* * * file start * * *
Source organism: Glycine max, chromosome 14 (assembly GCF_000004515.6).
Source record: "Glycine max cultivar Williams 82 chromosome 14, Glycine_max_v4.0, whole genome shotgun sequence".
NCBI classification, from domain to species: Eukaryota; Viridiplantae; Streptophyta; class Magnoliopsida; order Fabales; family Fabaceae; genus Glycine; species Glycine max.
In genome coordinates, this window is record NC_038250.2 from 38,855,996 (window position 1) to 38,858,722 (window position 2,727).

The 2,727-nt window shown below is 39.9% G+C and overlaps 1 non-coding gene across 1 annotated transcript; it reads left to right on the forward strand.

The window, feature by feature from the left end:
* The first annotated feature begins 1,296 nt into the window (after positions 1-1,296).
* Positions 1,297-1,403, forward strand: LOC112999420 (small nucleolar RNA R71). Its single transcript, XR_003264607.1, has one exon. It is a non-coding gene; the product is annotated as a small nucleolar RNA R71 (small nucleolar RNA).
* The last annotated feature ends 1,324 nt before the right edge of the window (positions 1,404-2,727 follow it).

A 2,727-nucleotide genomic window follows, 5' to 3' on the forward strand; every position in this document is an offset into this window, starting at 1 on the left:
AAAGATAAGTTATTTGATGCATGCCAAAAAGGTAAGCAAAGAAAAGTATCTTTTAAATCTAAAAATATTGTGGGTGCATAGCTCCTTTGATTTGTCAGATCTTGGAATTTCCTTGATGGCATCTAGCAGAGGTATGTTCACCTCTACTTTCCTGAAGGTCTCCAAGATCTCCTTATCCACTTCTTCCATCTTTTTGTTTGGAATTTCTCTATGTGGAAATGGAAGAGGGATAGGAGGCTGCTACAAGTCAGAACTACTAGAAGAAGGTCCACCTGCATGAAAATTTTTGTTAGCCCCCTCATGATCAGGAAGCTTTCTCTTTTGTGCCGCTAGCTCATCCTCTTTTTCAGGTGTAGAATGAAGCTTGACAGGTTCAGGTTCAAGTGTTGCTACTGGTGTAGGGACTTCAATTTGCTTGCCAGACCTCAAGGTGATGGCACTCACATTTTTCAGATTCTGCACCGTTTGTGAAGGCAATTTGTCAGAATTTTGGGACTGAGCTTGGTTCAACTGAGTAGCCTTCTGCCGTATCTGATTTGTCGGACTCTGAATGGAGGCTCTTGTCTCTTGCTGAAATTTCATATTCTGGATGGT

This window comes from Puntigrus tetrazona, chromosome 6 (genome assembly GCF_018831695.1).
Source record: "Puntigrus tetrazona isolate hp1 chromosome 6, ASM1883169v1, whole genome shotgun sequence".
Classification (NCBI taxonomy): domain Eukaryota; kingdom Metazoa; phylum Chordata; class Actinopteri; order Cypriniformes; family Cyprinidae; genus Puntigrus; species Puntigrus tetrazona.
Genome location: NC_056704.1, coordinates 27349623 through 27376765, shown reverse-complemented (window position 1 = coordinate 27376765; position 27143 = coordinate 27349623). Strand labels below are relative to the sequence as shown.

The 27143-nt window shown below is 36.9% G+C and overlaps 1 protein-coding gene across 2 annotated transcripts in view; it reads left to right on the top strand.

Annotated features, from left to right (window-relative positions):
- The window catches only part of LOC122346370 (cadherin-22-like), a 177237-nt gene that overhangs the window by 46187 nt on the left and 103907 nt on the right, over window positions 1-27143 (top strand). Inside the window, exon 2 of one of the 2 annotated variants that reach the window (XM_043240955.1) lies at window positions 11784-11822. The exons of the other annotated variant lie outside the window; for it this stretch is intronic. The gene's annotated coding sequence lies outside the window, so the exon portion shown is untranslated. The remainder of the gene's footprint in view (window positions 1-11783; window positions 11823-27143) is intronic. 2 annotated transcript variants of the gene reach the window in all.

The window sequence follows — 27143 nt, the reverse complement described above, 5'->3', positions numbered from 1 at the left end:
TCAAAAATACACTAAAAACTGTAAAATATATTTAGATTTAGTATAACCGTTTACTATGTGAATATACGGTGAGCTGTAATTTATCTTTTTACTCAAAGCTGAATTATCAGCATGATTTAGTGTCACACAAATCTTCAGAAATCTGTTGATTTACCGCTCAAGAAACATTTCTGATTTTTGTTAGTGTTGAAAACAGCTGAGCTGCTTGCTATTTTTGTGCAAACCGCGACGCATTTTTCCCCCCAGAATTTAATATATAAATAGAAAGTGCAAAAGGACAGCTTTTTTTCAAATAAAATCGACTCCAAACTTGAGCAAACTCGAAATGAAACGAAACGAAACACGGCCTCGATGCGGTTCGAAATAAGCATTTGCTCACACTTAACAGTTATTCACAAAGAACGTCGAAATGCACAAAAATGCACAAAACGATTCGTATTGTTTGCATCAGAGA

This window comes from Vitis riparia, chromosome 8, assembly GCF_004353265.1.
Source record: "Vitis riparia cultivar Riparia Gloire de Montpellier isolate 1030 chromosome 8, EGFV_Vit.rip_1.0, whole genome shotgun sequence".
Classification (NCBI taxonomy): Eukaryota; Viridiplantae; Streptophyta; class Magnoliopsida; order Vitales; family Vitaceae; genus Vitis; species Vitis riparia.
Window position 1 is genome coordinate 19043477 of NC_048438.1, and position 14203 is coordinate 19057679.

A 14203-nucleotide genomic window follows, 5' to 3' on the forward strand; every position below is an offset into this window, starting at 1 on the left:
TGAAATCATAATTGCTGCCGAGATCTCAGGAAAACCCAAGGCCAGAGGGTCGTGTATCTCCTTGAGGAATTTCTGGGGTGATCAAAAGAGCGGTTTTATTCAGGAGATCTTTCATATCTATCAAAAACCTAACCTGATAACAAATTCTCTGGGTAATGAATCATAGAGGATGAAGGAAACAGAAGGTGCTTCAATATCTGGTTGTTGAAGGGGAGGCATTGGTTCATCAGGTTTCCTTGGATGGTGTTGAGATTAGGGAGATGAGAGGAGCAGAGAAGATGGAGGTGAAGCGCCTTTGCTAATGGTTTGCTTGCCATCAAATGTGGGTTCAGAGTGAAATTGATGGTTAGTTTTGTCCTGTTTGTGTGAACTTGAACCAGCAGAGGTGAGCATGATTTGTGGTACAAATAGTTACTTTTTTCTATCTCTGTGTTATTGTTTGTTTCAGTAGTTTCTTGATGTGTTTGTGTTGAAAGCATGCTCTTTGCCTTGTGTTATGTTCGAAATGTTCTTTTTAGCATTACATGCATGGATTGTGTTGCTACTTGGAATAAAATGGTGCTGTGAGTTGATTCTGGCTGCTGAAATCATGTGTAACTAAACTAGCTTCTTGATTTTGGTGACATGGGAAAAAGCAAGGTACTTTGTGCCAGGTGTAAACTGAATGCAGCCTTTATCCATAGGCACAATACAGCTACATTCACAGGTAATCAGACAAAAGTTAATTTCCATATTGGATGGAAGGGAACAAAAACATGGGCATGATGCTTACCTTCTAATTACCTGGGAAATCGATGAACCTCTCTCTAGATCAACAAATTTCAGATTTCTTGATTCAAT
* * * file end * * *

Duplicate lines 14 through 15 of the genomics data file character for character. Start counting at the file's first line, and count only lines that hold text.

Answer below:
Classification (NCBI taxonomy): domain Eukaryota; kingdom Metazoa; phylum Chordata; class Actinopteri; order Cypriniformes; family Cyprinidae; genus Puntigrus; species Puntigrus tetrazona.
Genome location: NC_056704.1, coordinates 27349623 through 27376765, shown reverse-complemented (window position 1 = coordinate 27376765; position 27143 = coordinate 27349623). Strand labels below are relative to the sequence as shown.